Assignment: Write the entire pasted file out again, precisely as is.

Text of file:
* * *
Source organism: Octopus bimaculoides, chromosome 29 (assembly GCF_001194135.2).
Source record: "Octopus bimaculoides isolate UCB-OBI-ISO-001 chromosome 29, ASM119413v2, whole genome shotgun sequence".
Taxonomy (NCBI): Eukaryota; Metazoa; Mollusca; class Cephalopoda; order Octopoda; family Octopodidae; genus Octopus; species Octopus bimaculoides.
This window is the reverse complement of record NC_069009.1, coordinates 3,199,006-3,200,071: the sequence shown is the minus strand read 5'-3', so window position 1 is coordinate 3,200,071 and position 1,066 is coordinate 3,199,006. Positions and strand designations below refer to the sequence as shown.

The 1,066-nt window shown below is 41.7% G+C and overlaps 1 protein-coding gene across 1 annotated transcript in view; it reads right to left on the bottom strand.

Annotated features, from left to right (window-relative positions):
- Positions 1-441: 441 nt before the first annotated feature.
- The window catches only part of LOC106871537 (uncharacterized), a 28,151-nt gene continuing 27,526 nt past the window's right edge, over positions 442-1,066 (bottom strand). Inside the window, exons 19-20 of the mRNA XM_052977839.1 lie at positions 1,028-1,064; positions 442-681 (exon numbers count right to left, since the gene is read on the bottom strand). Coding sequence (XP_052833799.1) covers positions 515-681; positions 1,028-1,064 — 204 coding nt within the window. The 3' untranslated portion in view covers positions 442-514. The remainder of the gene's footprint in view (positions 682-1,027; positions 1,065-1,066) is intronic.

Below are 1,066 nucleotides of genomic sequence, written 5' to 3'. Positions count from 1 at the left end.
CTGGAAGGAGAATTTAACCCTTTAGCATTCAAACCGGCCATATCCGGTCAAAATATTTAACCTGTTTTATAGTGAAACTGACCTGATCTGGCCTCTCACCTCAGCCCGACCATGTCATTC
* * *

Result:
Source organism: Octopus bimaculoides, chromosome 29 (assembly GCF_001194135.2).
Source record: "Octopus bimaculoides isolate UCB-OBI-ISO-001 chromosome 29, ASM119413v2, whole genome shotgun sequence".
Taxonomy (NCBI): Eukaryota; Metazoa; Mollusca; class Cephalopoda; order Octopoda; family Octopodidae; genus Octopus; species Octopus bimaculoides.
This window is the reverse complement of record NC_069009.1, coordinates 3,199,006-3,200,071: the sequence shown is the minus strand read 5'-3', so window position 1 is coordinate 3,200,071 and position 1,066 is coordinate 3,199,006. Positions and strand designations below refer to the sequence as shown.

The 1,066-nt window shown below is 41.7% G+C and overlaps 1 protein-coding gene across 1 annotated transcript in view; it reads right to left on the bottom strand.

Annotated features, from left to right (window-relative positions):
- Positions 1-441: 441 nt before the first annotated feature.
- The window catches only part of LOC106871537 (uncharacterized), a 28,151-nt gene continuing 27,526 nt past the window's right edge, over positions 442-1,066 (bottom strand). Inside the window, exons 19-20 of the mRNA XM_052977839.1 lie at positions 1,028-1,064; positions 442-681 (exon numbers count right to left, since the gene is read on the bottom strand). Coding sequence (XP_052833799.1) covers positions 515-681; positions 1,028-1,064 — 204 coding nt within the window. The 3' untranslated portion in view covers positions 442-514. The remainder of the gene's footprint in view (positions 682-1,027; positions 1,065-1,066) is intronic.

Below are 1,066 nucleotides of genomic sequence, written 5' to 3'. Positions count from 1 at the left end.
CTGGAAGGAGAATTTAACCCTTTAGCATTCAAACCGGCCATATCCGGTCAAAATATTTAACCTGTTTTATAGTGAAACTGACCTGATCTGGCCTCTCACCTCAGCCCGACCATGTCATTC